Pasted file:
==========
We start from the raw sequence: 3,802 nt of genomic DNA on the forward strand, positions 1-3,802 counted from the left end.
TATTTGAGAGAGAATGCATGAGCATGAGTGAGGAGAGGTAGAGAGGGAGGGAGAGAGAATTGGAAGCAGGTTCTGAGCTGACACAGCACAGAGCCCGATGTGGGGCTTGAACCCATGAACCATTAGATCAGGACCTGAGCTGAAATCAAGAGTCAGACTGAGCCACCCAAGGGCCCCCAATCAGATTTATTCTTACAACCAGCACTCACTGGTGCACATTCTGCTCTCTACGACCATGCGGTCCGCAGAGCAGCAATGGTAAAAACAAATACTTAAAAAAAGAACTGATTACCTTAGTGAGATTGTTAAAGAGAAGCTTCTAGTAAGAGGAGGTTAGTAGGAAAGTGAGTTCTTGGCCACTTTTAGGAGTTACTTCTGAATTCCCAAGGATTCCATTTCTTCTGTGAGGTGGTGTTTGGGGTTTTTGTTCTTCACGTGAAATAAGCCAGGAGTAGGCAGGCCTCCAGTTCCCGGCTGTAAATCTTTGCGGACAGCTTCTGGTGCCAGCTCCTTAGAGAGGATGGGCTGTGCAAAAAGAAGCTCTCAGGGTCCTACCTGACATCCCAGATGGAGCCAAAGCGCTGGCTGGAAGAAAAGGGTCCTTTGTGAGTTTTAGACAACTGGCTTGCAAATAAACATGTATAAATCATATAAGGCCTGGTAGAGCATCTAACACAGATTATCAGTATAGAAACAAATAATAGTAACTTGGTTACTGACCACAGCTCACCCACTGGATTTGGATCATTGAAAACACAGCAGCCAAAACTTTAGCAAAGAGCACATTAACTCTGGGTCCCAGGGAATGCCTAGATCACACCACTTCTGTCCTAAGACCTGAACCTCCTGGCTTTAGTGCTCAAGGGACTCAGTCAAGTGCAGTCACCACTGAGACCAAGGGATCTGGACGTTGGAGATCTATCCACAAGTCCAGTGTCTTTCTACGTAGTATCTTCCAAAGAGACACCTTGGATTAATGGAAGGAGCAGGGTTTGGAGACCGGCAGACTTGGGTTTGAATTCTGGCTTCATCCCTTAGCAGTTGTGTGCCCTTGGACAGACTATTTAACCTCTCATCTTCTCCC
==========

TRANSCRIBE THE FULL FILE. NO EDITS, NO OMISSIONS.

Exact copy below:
We start from the raw sequence: 3,802 nt of genomic DNA on the forward strand, positions 1-3,802 counted from the left end.
TATTTGAGAGAGAATGCATGAGCATGAGTGAGGAGAGGTAGAGAGGGAGGGAGAGAGAATTGGAAGCAGGTTCTGAGCTGACACAGCACAGAGCCCGATGTGGGGCTTGAACCCATGAACCATTAGATCAGGACCTGAGCTGAAATCAAGAGTCAGACTGAGCCACCCAAGGGCCCCCAATCAGATTTATTCTTACAACCAGCACTCACTGGTGCACATTCTGCTCTCTACGACCATGCGGTCCGCAGAGCAGCAATGGTAAAAACAAATACTTAAAAAAAGAACTGATTACCTTAGTGAGATTGTTAAAGAGAAGCTTCTAGTAAGAGGAGGTTAGTAGGAAAGTGAGTTCTTGGCCACTTTTAGGAGTTACTTCTGAATTCCCAAGGATTCCATTTCTTCTGTGAGGTGGTGTTTGGGGTTTTTGTTCTTCACGTGAAATAAGCCAGGAGTAGGCAGGCCTCCAGTTCCCGGCTGTAAATCTTTGCGGACAGCTTCTGGTGCCAGCTCCTTAGAGAGGATGGGCTGTGCAAAAAGAAGCTCTCAGGGTCCTACCTGACATCCCAGATGGAGCCAAAGCGCTGGCTGGAAGAAAAGGGTCCTTTGTGAGTTTTAGACAACTGGCTTGCAAATAAACATGTATAAATCATATAAGGCCTGGTAGAGCATCTAACACAGATTATCAGTATAGAAACAAATAATAGTAACTTGGTTACTGACCACAGCTCACCCACTGGATTTGGATCATTGAAAACACAGCAGCCAAAACTTTAGCAAAGAGCACATTAACTCTGGGTCCCAGGGAATGCCTAGATCACACCACTTCTGTCCTAAGACCTGAACCTCCTGGCTTTAGTGCTCAAGGGACTCAGTCAAGTGCAGTCACCACTGAGACCAAGGGATCTGGACGTTGGAGATCTATCCACAAGTCCAGTGTCTTTCTACGTAGTATCTTCCAAAGAGACACCTTGGATTAATGGAAGGAGCAGGGTTTGGAGACCGGCAGACTTGGGTTTGAATTCTGGCTTCATCCCTTAGCAGTTGTGTGCCCTTGGACAGACTATTTAACCTCTCATCTTCTCCC